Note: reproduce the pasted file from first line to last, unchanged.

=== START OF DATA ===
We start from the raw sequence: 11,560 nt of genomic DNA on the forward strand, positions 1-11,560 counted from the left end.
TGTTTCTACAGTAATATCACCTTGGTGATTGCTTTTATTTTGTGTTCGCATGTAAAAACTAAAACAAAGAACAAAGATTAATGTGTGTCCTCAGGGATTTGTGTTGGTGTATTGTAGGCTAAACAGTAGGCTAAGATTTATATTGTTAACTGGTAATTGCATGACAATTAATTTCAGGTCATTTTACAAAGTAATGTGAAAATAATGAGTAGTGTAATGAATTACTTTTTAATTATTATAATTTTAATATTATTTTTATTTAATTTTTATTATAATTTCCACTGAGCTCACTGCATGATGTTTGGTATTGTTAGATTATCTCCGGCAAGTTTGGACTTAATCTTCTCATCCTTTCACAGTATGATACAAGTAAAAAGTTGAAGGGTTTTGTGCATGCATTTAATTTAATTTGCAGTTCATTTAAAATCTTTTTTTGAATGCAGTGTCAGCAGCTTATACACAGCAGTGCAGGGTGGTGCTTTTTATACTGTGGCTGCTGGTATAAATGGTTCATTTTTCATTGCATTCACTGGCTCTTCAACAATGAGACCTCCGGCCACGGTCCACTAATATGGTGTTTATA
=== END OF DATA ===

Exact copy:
We start from the raw sequence: 11,560 nt of genomic DNA on the forward strand, positions 1-11,560 counted from the left end.
TGTTTCTACAGTAATATCACCTTGGTGATTGCTTTTATTTTGTGTTCGCATGTAAAAACTAAAACAAAGAACAAAGATTAATGTGTGTCCTCAGGGATTTGTGTTGGTGTATTGTAGGCTAAACAGTAGGCTAAGATTTATATTGTTAACTGGTAATTGCATGACAATTAATTTCAGGTCATTTTACAAAGTAATGTGAAAATAATGAGTAGTGTAATGAATTACTTTTTAATTATTATAATTTTAATATTATTTTTATTTAATTTTTATTATAATTTCCACTGAGCTCACTGCATGATGTTTGGTATTGTTAGATTATCTCCGGCAAGTTTGGACTTAATCTTCTCATCCTTTCACAGTATGATACAAGTAAAAAGTTGAAGGGTTTTGTGCATGCATTTAATTTAATTTGCAGTTCATTTAAAATCTTTTTTTGAATGCAGTGTCAGCAGCTTATACACAGCAGTGCAGGGTGGTGCTTTTTATACTGTGGCTGCTGGTATAAATGGTTCATTTTTCATTGCATTCACTGGCTCTTCAACAATGAGACCTCCGGCCACGGTCCACTAATATGGTGTTTATA